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New study has potential to cure/slow cancer

Roswell Park conducts unique clinical trial
Posted at 5:44 PM, Nov 02, 2017
and last updated 2017-11-02 17:44:55-04

It could be a shot in the arm for cancer treatment. 

According to researchers at Roswell Park Cancer Institute, they are in the process of a new clinical trial that could one day cure certain cancers. 

The trial takes T-cells from a cancer patient, and boosts them to make super T-cells. “We introduce new genes into the T-cells in order for them to target the tumors specifically in a more efficient way,” said lead scientific researcher, Dr. Richard Koya. Those super cells are then injected back into the patient's arm to attack the cancer.

So far, they're finding reactions vary. But, Koya believes the T-cells can treat any cancers with solid tumors. “In theory it can target any kind of cancer,” Koya said.

Koya said the idea brings hope to those involved in the trial where chemotherapy and radiation have failed them. “Those are patients that are very sick and need our help.”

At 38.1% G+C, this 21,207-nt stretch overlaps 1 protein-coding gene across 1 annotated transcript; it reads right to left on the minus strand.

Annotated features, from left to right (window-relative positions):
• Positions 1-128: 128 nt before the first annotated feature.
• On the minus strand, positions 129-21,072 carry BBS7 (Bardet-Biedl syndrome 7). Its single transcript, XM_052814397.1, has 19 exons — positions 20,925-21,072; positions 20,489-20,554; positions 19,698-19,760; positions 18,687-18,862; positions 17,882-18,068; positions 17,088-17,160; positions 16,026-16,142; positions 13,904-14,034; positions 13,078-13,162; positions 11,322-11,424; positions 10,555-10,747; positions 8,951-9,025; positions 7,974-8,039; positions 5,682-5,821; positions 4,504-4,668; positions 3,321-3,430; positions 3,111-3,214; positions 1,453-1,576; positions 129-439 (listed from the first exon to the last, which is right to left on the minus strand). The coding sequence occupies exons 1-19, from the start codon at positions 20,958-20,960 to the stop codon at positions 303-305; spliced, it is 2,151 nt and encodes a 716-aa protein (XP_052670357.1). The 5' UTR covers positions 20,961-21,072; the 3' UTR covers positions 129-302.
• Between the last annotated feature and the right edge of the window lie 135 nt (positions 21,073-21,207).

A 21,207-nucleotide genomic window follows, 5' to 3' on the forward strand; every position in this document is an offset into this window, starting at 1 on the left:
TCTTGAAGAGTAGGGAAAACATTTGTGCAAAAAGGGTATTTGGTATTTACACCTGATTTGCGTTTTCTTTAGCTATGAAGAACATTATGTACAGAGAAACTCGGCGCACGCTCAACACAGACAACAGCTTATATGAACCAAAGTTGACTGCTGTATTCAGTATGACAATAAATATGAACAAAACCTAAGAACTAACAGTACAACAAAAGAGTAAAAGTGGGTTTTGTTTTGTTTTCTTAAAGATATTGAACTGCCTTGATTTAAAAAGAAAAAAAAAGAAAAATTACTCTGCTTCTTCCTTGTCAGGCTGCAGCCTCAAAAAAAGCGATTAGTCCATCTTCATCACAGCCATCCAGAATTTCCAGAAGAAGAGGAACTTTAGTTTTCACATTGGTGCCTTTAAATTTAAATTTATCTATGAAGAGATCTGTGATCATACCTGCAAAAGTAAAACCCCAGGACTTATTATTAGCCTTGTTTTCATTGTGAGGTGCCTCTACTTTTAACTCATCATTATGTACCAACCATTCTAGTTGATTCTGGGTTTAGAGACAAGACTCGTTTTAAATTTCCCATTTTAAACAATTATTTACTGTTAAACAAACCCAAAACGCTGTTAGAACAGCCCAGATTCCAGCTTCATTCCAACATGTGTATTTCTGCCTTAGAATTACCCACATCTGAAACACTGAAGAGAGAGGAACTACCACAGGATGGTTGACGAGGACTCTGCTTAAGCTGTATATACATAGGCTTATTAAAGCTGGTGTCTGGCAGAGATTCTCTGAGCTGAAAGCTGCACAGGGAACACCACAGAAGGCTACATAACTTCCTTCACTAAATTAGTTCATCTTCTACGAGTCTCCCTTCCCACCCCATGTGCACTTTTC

Immunotherapy continues to be a focal point for cancer researchers across the globe. But reps at Roswell said this one is unique based on the strength of their T-cells. “This is the first time this kind of study is taking place anywhere in the world,” said Roswell Park Cancer Institute Deputy Director, Dr. Kunle Odunsi. 

“We expect if not cure prolong remission of these cancers,” Koya said.

The trial is expected to last two years and is still accepting new patients. For more information on this research or other clinical trials available at Roswell Park, please call 1-877-ASK-RPCI(1-877-275-7724) or send an e-mail inquiry to ASKRPCI@roswellpark.org.